The trend of digitalization has arrived in the financial services sector, becoming an item on the management agenda of many European banks. However, it is mainly a multitude of startup companies as well as some global players from other industries that make prominent use of the new possibilities. In the light of increased customer expectations and new competition from the former “New Economy” sector, especially established companies have to be careful not to be overtaken by progress as witnessed in the past in the music industry and in cases of global market leaders such as Nokia and Kodak. Such worries are not unfounded. Many consider the digital change as “disruptive”, with profound implications for products, sales channels and the competitive environment and thus for all dimensions of the business model. In the world of financial services providers, the new competition has put entire branches of business under pressure, e.g. payment transactions, which will mostly be carried out online via mobile devices in the future. This results in a completely new competitive environment: mobile service providers (e.g. MPass), manufacturers of mobile devices and startup companies (e.g. mint.com) currently push into the market.
Innovation drives the digitalization trend
Established financial services providers cannot sit back and be content with their current market position—at the end of the day, the size of a company is not decisive. In fact, an innovative approach combined with proficiency in the use of new technologies and flexible process models, which form the basis for a USP in the increasingly digital financial sector, will more likely be the factors that count. From this perspective, the multitude of startup companies collectively constitutes a strong competition that generates innovation more or less randomly by trial and error.
From the customer perspective, innovation brings about new needs that force the banks to react. In this context, significant developments can be observed at present with regard to sales platforms, promoting alternative advisory approaches with keywords like multi-channel strategy (cf. Advising customers personally and securely on the web). Considering the expected declining importance of extensive branch networks, the potential loss of the primary point of contact for customers is a serious issue.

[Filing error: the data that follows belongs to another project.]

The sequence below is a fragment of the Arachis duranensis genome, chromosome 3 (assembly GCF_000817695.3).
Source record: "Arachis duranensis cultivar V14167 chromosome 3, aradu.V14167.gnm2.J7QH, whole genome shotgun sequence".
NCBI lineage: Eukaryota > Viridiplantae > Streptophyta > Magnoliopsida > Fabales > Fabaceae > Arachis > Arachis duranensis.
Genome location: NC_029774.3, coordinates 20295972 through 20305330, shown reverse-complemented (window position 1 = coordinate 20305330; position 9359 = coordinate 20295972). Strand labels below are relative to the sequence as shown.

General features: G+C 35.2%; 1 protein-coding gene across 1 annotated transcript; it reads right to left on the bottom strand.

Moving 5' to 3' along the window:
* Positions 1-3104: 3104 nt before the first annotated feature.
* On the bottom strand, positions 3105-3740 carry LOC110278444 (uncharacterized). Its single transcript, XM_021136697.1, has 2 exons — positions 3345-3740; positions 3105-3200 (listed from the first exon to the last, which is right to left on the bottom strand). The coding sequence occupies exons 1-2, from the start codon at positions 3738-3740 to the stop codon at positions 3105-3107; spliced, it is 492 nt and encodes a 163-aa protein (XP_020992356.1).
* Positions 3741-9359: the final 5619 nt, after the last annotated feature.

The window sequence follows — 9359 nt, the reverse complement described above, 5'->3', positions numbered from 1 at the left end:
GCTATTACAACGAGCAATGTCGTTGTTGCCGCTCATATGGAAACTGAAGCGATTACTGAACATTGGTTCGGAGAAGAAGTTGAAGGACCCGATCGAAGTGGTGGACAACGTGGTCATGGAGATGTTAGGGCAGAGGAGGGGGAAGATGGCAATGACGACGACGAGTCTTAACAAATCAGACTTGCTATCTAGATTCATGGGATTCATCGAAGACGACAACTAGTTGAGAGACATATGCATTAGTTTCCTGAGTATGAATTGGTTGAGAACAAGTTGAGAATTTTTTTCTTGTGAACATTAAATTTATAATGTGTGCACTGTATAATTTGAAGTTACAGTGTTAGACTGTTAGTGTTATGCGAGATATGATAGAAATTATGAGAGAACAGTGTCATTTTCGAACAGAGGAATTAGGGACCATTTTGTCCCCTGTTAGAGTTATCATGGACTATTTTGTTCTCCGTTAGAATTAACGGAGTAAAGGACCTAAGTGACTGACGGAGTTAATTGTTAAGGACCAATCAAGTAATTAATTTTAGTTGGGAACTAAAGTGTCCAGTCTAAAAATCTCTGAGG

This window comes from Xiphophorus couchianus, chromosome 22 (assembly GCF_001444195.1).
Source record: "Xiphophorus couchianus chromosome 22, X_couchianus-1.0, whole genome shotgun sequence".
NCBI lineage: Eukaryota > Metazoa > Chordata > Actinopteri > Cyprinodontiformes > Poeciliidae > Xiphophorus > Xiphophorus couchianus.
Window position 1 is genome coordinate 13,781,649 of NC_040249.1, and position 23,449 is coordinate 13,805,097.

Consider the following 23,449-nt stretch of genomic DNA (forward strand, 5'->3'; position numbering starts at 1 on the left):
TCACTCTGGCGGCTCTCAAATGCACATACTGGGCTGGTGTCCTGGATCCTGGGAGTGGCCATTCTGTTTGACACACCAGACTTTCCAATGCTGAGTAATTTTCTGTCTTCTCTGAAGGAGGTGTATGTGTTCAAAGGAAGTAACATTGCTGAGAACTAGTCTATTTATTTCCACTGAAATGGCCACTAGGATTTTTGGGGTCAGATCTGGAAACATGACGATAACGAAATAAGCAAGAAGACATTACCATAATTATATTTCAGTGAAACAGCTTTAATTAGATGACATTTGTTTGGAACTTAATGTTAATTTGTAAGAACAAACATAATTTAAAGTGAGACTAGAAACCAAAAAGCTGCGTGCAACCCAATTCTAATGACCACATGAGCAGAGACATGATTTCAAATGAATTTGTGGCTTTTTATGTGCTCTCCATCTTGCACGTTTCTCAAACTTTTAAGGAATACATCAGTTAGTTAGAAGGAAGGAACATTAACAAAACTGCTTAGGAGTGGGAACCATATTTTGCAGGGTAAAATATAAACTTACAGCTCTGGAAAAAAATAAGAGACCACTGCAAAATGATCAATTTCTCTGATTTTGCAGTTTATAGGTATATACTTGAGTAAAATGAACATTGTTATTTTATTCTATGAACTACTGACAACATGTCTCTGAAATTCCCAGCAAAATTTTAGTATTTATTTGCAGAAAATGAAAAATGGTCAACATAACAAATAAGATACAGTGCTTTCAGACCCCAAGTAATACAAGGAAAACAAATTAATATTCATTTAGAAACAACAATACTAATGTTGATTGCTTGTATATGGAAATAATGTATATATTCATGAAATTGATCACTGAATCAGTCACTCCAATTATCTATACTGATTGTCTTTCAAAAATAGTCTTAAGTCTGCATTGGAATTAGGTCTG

In addition, the focus of attention shifts more and more towards the integration of downstream settlement processes, meaning that media disruptions can be overcome through systematic digitalization. A good example for this is the opening of a bank account, which—at least in Germany—still requires the “Post-Ident” procedure (cf. At eye level with new digital competitors).
Double trouble—disruptive at the wrong time
The big change that has taken place in other industries has not yet occurred. One important reason for this is that the financial industry is still a highly regulated market with considerable market entry barriers. In this regard, the “regulation frenzy” is both a blessing and a curse. Since the financial crisis, increasing regulatory requirements have put the financial services industry under intense implementation pressure that places a heavy burden on the banks’ cost side. However, compliance with regulatory measures does not have the positive effect of a distinguishing feature on the income side in the market. Thus, an efficient implementation is the only means of limiting the burden. At the same time, the low interest phase has an aggravating effect, adding pressure on the income side in the financial services sector due to margin erosion. Thus, the banking sector suffers from cost and income problems at the same time.
Digitalization—internal operations units amidst conflicts of heterogeneous goals
To master the challenges of digital developments in the given market situation, both the income and the cost side have to be addressed. Internal operations units such as IT and back office services will be important facilitators in this context, but also a cost factor. In times of digital change, internal operations units of banks thus find themselves caught in the middle of heterogeneous goals in view of shrinking budgets. At the same time, the units are asked to standardize commodity services and facilitate the business with a tangible value contribution and delivery capacity.
However, the fact that requirements are heterogeneous does not imply at all that they are contradictory and cannot be pursued at the same time—it is simply necessary to take a perspective that allows differentiation. The key element is the right strategy, which involves internal and external capacities in the value creation (sourcing) as required. In this context, it is decisive to consider sourcing not only from a cost-based point of view. Making the right sourcing cut, i.e. choosing the right level of vertical integration, addresses the standardization of commodity services as well as the transformation into a promoter of innovation and an enabler through active knowledge management.
A decision-making model—sourcing beyond cost cutting
A differentiated approach to the sourcing strategy for each project / process or service goes beyond a traditional make-or-buy decision. As per textbook, a general direction for the sourcing strategy can be derived based on the strategic value of the required resources and the internal availability of suitable resources. In this context, the term “resource” refers not just to employee capacities but also considers their skills and expertise.